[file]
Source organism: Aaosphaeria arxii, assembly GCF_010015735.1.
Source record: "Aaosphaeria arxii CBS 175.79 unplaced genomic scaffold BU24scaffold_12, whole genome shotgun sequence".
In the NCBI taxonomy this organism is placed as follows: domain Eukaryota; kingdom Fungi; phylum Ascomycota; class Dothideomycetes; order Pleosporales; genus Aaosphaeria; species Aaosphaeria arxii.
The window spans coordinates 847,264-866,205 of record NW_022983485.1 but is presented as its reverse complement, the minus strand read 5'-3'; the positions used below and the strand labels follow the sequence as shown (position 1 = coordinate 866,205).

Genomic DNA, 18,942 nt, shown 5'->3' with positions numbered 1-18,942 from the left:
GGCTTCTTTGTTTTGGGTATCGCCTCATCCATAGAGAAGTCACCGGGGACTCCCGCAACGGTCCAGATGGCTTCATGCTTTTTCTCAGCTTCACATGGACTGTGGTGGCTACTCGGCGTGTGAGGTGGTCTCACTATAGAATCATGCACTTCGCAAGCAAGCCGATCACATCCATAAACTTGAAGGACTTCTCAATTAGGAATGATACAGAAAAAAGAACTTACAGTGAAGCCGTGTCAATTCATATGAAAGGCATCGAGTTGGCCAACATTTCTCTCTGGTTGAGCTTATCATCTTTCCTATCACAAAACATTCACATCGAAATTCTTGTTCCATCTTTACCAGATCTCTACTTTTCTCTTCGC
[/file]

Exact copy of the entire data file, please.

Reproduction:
Source organism: Aaosphaeria arxii, assembly GCF_010015735.1.
Source record: "Aaosphaeria arxii CBS 175.79 unplaced genomic scaffold BU24scaffold_12, whole genome shotgun sequence".
In the NCBI taxonomy this organism is placed as follows: domain Eukaryota; kingdom Fungi; phylum Ascomycota; class Dothideomycetes; order Pleosporales; genus Aaosphaeria; species Aaosphaeria arxii.
The window spans coordinates 847,264-866,205 of record NW_022983485.1 but is presented as its reverse complement, the minus strand read 5'-3'; the positions used below and the strand labels follow the sequence as shown (position 1 = coordinate 866,205).

Genomic DNA, 18,942 nt, shown 5'->3' with positions numbered 1-18,942 from the left:
GGCTTCTTTGTTTTGGGTATCGCCTCATCCATAGAGAAGTCACCGGGGACTCCCGCAACGGTCCAGATGGCTTCATGCTTTTTCTCAGCTTCACATGGACTGTGGTGGCTACTCGGCGTGTGAGGTGGTCTCACTATAGAATCATGCACTTCGCAAGCAAGCCGATCACATCCATAAACTTGAAGGACTTCTCAATTAGGAATGATACAGAAAAAAGAACTTACAGTGAAGCCGTGTCAATTCATATGAAAGGCATCGAGTTGGCCAACATTTCTCTCTGGTTGAGCTTATCATCTTTCCTATCACAAAACATTCACATCGAAATTCTTGTTCCATCTTTACCAGATCTCTACTTTTCTCTTCGC